G8 lean toward Obama growth, not Merkel austerity

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    May 20, 2012 1:59 AM GMT
    The New York Times on MSNBC.COM by Helene Cooper

    Leaders of the world’s richest countries banded together on Saturday to press Germany to back more pro-growth policies to halt the deepening debt crisis in Europe, as President Obama for the first time gained widespread support for his argument that Europe, and the United States by extension, cannot afford Chancellor Angela Merkel’s one-size-fits-all approach emphasizing austerity.

    Pointedly recognizing “that the right measures are not the same for each of us,” the leaders of the Group of 8 nations, at a meeting hosted by Mr. Obama at Camp David, committed to “take all necessary steps” to strengthen their economies. They said they wanted to keep Greece in the euro zone and vowed to work to promote growth in Europe, though they did not detail how they would do so.

    Our imperative,” the leaders said in their statement, “is to promote growth and jobs.”

    It is by no means the final word in the growth-versus-austerity fight that has been under way for two years. Even with the future of the European currency union in doubt, Germany has insisted that Europe’s ailing economies tackle their financial problems through spending cuts, a policy that critics say has caused higher unemployment, brought Greece to the edge of bankruptcy and worsened the crises in Spain and Italy.

    The leaders did concede somewhat to Ms. Merkel’s position on austerity, acknowledging that national budget deficits had to be addressed. But they added that spending cuts must “take into account countries’ evolving economic conditions and underpin confidence and economy recovery,” a recognition of how much the austerity packages have dampened consumer and political confidence in Europe.

    While Greece is not part of the Group of 8 — the club is made up of the United States, France, Germany, Britain, Italy, Canada, Japan and Russia — the political and economic crisis facing Athens hovered over the meeting. Greece has been unable to form a government after voters, angry over austerity measures, brought down the last government, and there is now talk of bringing back the drachma and abandoning the euro.

    Ms. Merkel and Mr. Obama met privately after the meeting ended. In her public remarks, the German chancellor said that growth and deficit-cutting reinforced each other, and that “we have to work on both threads, and the participants have made that clear, and I think that is great progress.”

    With his own re-election bid tied to a fragile American economic recovery that could easily reverse if Europe’s economy takes another turn for the worse, Mr. Obama was pushing hard on Saturday for a euro-zone growth package. American officials said they hoped that after the full-court press this weekend at Camp David, Ms. Merkel would be more amenable to the pro-growth argument when she meets with European leaders this week at a summit to come up with specific steps to fight rising debt while spurring the economy.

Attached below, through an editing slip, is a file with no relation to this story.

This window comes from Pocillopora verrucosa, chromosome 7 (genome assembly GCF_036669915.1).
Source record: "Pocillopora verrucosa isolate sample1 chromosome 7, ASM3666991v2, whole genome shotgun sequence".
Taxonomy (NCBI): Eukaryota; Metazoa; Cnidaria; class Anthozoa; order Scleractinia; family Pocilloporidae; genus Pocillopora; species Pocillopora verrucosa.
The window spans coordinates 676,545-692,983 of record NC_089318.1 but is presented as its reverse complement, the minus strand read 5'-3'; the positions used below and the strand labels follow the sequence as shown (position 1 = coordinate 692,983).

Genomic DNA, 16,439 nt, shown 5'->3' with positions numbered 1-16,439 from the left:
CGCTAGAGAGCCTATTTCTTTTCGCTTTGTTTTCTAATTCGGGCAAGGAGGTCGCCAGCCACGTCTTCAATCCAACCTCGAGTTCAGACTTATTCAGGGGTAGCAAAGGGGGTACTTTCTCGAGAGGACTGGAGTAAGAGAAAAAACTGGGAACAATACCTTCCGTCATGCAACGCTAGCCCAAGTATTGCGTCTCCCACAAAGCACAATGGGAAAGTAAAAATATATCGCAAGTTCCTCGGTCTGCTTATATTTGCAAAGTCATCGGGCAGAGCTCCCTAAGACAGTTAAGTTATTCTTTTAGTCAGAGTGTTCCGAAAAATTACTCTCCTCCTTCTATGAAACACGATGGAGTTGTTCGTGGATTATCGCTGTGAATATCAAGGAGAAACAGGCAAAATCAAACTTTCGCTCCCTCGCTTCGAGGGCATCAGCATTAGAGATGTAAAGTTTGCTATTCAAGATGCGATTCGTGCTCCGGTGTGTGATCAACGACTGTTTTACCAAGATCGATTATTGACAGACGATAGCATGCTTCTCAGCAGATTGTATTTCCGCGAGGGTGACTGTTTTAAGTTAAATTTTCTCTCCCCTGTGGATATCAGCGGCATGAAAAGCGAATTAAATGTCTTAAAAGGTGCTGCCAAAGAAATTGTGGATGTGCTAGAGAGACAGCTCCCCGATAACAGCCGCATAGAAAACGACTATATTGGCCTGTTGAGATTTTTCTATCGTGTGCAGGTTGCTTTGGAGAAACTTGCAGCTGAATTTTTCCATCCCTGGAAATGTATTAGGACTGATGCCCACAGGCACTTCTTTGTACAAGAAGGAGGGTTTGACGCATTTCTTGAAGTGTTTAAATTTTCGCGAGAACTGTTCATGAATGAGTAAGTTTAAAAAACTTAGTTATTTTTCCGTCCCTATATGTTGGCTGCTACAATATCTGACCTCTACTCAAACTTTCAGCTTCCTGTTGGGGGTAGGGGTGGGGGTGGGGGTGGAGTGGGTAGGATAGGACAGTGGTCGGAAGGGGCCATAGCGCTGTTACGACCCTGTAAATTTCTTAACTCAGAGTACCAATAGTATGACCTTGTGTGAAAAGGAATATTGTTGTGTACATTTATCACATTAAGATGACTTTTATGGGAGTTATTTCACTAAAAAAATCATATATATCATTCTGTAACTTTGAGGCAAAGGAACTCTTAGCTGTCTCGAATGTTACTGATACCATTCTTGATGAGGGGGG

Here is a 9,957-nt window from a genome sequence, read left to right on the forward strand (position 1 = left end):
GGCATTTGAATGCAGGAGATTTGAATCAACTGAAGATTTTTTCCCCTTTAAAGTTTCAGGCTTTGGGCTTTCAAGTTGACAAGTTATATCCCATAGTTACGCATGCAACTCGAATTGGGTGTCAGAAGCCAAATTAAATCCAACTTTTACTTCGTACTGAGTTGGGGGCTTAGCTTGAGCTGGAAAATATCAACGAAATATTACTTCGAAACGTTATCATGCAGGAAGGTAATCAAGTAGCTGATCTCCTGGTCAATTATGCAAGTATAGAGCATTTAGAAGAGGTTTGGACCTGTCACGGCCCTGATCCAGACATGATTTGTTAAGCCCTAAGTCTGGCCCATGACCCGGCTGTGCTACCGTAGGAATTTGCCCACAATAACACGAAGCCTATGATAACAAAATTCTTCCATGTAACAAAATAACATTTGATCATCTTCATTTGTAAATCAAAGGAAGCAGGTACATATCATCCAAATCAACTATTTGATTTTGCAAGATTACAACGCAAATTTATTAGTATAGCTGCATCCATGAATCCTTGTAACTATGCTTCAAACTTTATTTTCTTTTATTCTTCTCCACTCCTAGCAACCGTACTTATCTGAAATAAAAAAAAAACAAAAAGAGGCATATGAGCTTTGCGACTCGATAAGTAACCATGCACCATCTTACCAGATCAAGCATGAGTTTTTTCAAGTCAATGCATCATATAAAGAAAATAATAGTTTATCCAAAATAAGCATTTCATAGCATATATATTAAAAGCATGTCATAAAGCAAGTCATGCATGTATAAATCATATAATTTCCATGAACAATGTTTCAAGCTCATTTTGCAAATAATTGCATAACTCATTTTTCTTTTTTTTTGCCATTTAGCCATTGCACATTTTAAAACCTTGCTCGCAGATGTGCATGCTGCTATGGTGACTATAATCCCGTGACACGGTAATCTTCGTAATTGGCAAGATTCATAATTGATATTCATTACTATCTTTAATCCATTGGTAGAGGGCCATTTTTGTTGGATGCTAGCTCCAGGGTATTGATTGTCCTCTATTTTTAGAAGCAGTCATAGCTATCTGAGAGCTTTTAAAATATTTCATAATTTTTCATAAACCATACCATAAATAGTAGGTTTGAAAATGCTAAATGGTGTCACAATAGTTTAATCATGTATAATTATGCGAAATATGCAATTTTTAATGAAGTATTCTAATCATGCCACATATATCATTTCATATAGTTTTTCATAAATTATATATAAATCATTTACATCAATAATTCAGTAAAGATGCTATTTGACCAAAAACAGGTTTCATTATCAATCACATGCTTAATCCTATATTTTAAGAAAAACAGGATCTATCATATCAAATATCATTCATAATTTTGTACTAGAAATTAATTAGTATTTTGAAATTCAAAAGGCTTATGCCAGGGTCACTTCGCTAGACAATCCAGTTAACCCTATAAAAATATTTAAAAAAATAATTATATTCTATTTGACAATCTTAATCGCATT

The last time world leaders met to discuss the European debt crisis, in Cannes last November, the French president at the time, Nicolas Sarkozy, joined with Ms. Merkel to push Italy to stick to an austerity package. But the tone was different this time. Mr. Sarkozy lost his re-election bid to Francoise Hollande, who came into office last week promising to focus on growth. And even before they showed up at Camp David to gang

    up on Ms. Merkel, Mr. Hollande and Mr. Obama had forged a new alliance at a pre-arranged meeting at the White House to focus on growth.

    In comments to reporters afterwards, Mr. Obama said that the group needed to discuss “a responsible approach to fiscal consolidation that is coupled with a strong growth agenda.”

    “If a company is forced to cut back in Paris or Madrid, that might mean less business for workers in Pittsburgh or Milwaukee,” Mr. Obama said to explain why the European crisis matters to the United States. He said that while Europe’s predicament is “more complicated” since it requires coordination among multiple governments, steps that his own government took to blunt the impact of the American financial crisis in 2008 and 2009, including the controversial stimulus, can stand as an example for Europe.
  • Lincsbear

    Posts: 2613

    May 20, 2012 7:08 PM GMT
    I think it`s begining to dawn on these politicians that multiple, simultaneous austerity policies are very damaging to any recovery, even balancing the budgets. It` s all reminiscent of the 1920s and`30s.

    It`s interesting so see how the UK government will fare in all this as ideologically Cameron is with Merkel, yet we are outside the Euro, so not formally required to assist Greece, etc. But he must be seeing how any recession/disruption in the EU is so harmful to our economy/recovery. The double-dip recession here has really concentrated minds on this as something like sixty percent(?) of our exports are to the EU, and we are one of the most externally trading countries in the west.

    The price we`ve paid for remaining out of the Euro is lack of influence in these matters with Berlin and Paris; yet we still remain highly vulnerable to their decisions.
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    May 21, 2012 2:58 PM GMT
    SB, further cutting money from circulating out in the economy does nothing by make a recession deeper.

    Ask President Hoover how that worked ? "HOOVERVILLE'S" Anyone ?

    Do we wont the Ryan plan to take us back to those days of Hoover?